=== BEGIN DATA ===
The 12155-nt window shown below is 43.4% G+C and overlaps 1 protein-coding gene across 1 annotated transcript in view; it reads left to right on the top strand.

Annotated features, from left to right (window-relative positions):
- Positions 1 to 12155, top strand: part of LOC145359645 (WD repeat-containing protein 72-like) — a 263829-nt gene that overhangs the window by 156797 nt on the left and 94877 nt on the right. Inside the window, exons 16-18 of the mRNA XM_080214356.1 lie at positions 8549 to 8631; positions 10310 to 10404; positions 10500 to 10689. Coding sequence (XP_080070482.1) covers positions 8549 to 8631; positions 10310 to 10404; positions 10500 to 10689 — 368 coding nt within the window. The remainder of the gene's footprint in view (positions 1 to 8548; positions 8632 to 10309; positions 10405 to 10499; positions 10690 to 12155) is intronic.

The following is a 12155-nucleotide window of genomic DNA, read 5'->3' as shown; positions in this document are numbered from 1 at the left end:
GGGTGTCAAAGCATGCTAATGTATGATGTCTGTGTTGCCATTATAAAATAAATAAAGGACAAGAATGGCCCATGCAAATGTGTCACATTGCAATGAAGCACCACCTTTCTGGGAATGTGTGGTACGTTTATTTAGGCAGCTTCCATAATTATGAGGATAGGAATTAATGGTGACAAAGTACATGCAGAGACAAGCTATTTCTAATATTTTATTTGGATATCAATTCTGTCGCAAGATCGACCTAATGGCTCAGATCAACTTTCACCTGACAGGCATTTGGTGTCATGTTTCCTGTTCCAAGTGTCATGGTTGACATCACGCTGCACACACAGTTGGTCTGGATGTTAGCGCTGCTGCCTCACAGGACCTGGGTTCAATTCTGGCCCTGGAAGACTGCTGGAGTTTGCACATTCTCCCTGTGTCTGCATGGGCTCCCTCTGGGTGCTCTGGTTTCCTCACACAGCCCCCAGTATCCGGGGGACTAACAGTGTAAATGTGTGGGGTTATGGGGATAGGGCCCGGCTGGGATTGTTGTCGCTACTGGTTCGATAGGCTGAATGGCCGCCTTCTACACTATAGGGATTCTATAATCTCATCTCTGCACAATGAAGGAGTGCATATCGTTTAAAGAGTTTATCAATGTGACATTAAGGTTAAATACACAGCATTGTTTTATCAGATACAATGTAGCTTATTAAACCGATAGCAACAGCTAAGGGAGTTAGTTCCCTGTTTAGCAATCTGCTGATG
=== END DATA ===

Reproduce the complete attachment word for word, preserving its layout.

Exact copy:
The 12155-nt window shown below is 43.4% G+C and overlaps 1 protein-coding gene across 1 annotated transcript in view; it reads left to right on the top strand.

Annotated features, from left to right (window-relative positions):
- Positions 1 to 12155, top strand: part of LOC145359645 (WD repeat-containing protein 72-like) — a 263829-nt gene that overhangs the window by 156797 nt on the left and 94877 nt on the right. Inside the window, exons 16-18 of the mRNA XM_080214356.1 lie at positions 8549 to 8631; positions 10310 to 10404; positions 10500 to 10689. Coding sequence (XP_080070482.1) covers positions 8549 to 8631; positions 10310 to 10404; positions 10500 to 10689 — 368 coding nt within the window. The remainder of the gene's footprint in view (positions 1 to 8548; positions 8632 to 10309; positions 10405 to 10499; positions 10690 to 12155) is intronic.

The following is a 12155-nucleotide window of genomic DNA, read 5'->3' as shown; positions in this document are numbered from 1 at the left end:
GGGTGTCAAAGCATGCTAATGTATGATGTCTGTGTTGCCATTATAAAATAAATAAAGGACAAGAATGGCCCATGCAAATGTGTCACATTGCAATGAAGCACCACCTTTCTGGGAATGTGTGGTACGTTTATTTAGGCAGCTTCCATAATTATGAGGATAGGAATTAATGGTGACAAAGTACATGCAGAGACAAGCTATTTCTAATATTTTATTTGGATATCAATTCTGTCGCAAGATCGACCTAATGGCTCAGATCAACTTTCACCTGACAGGCATTTGGTGTCATGTTTCCTGTTCCAAGTGTCATGGTTGACATCACGCTGCACACACAGTTGGTCTGGATGTTAGCGCTGCTGCCTCACAGGACCTGGGTTCAATTCTGGCCCTGGAAGACTGCTGGAGTTTGCACATTCTCCCTGTGTCTGCATGGGCTCCCTCTGGGTGCTCTGGTTTCCTCACACAGCCCCCAGTATCCGGGGGACTAACAGTGTAAATGTGTGGGGTTATGGGGATAGGGCCCGGCTGGGATTGTTGTCGCTACTGGTTCGATAGGCTGAATGGCCGCCTTCTACACTATAGGGATTCTATAATCTCATCTCTGCACAATGAAGGAGTGCATATCGTTTAAAGAGTTTATCAATGTGACATTAAGGTTAAATACACAGCATTGTTTTATCAGATACAATGTAGCTTATTAAACCGATAGCAACAGCTAAGGGAGTTAGTTCCCTGTTTAGCAATCTGCTGATG